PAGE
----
Sunday, April 14, 2013

Dear Home Improvement Warehouse

Thanks to my new approach at life called "Get Out of Your Recliner and Actually Do Something That Isn't Snacking", I've been working hard to get my vegetable garden together and to get my fruit trees ready for summer.  Between my inability to correctly judge how much of something I will need to complete a task, and the fact that I have a fetish involving red aprons, I've had to make many trips to your store.  Normally, this is not a problem, because it has been cold, and I could just slip in the garden center and slip right out.  Lately, it's gotten warmer, and more and more people have flooded the garden center.  This, as always, becomes a problem for me.  I have been initiated into a new club: The Fraternal Order Men in Lowes on a Sunday.

The whole scene is a Tim Allen joke being performed with the dogged persistence of a community theater that thinks their audience actually cares.  Henpecked husbands slouching along as their wives jabber constantly behind them, rolling their eyes as they meet yours as if to say "Women, amiright?"  Kids in their church clothes running around, having dirt fights and riding bags of mulch like donkeys as their put upon parents try to find one minute to choose what type of marigold will compliment the house perfectly and kill the neighbors with jealousy.  Then, there's me, the single man who just wants a damned bag of compost.  I don't want to have to fight to find a cart.  I don't want to get hit in the leg by a kid swinging a lawn flamingo.  I shouldn't have to wait in a line of fifteen people all buying perennials. 

I think the problem might be in your advertising.  You have focused on letting everyone know what you are: a home improvement store endorsed by the venerable Gene Hackman.  What you need to focus on conveying is what you are NOT all about.

1) You are not a dating destination.  No one should be walking hand in hand through the gardening department.  There is nothing romantic about trays full of half dead gardenias, so why are couples strolling around the aisles as slow as they can, holding up us normal-speed to fast-speed people who don't want to spend all day surrounded by cretins babbling on about grass seed?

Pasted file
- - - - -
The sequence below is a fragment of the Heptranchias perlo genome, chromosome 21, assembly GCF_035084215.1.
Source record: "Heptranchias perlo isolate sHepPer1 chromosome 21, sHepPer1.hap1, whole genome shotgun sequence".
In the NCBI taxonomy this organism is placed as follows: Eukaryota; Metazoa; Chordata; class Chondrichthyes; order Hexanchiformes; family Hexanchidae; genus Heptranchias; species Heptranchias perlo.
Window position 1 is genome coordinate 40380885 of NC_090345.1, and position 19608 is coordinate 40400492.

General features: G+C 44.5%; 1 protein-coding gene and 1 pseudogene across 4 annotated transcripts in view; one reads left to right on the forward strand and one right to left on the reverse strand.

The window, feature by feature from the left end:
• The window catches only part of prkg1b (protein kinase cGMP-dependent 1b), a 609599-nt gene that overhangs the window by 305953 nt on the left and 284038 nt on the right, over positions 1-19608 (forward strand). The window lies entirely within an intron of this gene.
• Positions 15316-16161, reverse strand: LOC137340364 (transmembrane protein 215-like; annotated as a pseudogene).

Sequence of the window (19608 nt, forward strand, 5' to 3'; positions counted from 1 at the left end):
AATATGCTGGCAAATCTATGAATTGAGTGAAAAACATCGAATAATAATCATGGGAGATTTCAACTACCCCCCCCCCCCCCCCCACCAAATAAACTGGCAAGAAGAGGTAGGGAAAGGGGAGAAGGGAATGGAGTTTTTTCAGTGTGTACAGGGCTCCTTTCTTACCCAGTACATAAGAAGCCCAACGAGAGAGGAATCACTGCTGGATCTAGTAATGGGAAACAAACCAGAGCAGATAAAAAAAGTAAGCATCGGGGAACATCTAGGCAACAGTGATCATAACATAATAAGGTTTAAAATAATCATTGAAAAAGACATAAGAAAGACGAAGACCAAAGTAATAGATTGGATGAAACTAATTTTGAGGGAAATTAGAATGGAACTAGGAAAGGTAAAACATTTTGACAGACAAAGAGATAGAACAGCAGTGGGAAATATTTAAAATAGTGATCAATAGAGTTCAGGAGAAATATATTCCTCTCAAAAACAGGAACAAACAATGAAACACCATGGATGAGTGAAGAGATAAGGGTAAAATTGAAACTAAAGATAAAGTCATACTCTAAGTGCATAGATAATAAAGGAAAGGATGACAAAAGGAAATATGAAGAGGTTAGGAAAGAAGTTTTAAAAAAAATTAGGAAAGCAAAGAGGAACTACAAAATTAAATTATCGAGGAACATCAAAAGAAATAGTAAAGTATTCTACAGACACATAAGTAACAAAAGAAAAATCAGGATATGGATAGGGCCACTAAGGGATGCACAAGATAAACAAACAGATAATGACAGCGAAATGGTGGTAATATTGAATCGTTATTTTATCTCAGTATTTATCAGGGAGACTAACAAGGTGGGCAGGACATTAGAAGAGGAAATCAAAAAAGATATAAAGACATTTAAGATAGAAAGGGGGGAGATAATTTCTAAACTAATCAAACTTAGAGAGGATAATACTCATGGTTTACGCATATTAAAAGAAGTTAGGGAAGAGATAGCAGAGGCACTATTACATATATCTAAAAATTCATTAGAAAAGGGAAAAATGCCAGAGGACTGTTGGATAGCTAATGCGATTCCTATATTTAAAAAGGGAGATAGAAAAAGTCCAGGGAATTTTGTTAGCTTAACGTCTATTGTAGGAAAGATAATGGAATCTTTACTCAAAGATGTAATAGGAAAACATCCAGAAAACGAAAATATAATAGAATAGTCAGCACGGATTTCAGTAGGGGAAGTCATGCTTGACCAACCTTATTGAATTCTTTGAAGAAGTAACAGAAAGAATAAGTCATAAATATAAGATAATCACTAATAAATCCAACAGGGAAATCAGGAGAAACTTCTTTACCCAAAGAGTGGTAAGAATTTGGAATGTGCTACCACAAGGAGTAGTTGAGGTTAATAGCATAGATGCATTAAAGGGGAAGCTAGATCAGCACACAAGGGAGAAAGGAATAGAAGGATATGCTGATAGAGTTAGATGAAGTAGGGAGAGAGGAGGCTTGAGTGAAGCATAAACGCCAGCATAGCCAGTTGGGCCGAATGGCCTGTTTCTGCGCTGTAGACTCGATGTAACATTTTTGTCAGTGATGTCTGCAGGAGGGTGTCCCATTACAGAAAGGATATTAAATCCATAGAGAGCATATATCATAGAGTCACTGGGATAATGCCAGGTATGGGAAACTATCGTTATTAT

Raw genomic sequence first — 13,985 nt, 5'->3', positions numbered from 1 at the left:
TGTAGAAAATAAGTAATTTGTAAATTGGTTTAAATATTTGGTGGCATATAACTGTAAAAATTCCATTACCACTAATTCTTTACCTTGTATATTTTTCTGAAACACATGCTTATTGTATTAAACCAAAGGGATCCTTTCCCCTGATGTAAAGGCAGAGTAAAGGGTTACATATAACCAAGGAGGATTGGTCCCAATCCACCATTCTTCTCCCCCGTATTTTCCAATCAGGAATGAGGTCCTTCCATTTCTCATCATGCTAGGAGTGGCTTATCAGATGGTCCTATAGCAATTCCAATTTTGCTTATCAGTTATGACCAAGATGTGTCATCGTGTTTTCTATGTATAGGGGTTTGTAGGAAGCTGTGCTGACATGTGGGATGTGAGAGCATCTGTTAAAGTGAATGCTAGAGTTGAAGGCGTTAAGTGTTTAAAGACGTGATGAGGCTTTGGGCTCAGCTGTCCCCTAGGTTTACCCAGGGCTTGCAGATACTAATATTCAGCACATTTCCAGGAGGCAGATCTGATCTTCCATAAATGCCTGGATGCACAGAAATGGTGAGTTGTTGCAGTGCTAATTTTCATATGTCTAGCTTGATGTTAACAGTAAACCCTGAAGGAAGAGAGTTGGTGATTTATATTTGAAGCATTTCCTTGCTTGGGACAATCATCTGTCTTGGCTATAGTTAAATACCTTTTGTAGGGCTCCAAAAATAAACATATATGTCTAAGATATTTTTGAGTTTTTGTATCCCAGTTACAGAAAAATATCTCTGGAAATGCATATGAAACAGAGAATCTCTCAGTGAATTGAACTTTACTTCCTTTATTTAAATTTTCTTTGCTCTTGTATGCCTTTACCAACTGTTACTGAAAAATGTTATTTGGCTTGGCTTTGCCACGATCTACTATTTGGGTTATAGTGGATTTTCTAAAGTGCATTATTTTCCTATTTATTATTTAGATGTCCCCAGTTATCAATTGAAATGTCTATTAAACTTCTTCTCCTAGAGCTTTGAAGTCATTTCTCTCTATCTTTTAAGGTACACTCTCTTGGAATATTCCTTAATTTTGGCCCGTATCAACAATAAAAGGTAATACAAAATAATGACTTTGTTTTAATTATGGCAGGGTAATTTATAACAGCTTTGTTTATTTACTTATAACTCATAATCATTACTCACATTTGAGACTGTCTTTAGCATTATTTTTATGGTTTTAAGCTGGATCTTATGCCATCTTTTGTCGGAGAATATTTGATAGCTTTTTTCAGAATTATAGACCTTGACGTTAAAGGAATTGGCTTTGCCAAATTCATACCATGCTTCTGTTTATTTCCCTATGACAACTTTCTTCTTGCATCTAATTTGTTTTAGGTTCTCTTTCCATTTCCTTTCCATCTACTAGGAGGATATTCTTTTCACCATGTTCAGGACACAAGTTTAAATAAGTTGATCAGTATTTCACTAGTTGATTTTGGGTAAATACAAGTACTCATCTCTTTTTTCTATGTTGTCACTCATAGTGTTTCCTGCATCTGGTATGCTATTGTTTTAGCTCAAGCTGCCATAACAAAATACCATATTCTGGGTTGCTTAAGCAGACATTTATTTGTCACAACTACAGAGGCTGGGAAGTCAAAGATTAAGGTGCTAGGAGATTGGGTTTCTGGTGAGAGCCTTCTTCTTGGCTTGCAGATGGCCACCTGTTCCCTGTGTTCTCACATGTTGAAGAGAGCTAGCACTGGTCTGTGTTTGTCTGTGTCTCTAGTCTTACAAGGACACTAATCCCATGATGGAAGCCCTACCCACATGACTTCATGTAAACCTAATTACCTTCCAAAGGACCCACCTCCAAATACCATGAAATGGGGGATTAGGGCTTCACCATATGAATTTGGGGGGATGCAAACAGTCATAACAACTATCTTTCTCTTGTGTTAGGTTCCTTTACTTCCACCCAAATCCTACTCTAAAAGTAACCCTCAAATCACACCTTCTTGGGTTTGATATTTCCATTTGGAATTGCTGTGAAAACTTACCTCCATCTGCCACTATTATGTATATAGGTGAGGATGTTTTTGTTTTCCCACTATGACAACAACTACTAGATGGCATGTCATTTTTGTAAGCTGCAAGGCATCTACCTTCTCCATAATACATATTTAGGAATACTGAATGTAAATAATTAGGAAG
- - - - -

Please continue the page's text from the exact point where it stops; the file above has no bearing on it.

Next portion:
2) This is not a playground.  There are sharp things everywhere, and I saw a kid eat a plant today.  He leaned over and bit the leaf right off the plant, like hands were only meant for flipping off squares that don't eat foliage in stores.  I am, however, kind of partial to seeing kids trip and fall over loose pots or various debris as they run willy nilly.

3) Your employees are normal people.  The red vest does not give them super knowledge.  I was in your store picking out a new pear tree.  I happened to be wearing my Phillies warmup jacket at the time, and I felt a tap on my should.  Before I could even start turning around, the woman behind me let out a stream words so frantic and fast paced that Robin Williams would think she'd done too much speed.  The first ten seconds encompassed some thirty odd questions regarding the purchase, planting, maintenance, care, punishment, breeding, and best ways to serve a dwarf cherry tree.  Good for you if any average worker there knows that information, but all I could do was turn around, stare at the woman, look at my jacket, and say, "Those trees will murder everything and everyone you know and love.  Run.  Now" before picking up my pear tree and walking briskly away.

Hopefully, these suggestions are helpful to you.  Maybe they will help you better serve people.  Or, maybe you could have more than one lane open on a sunny Sunday afternoon so I don't have to miss two innings of a Phils game trying to pick up some trellis netting and Roundup.  I have cut people for less.  Cut them right out of my Christmas card list. 

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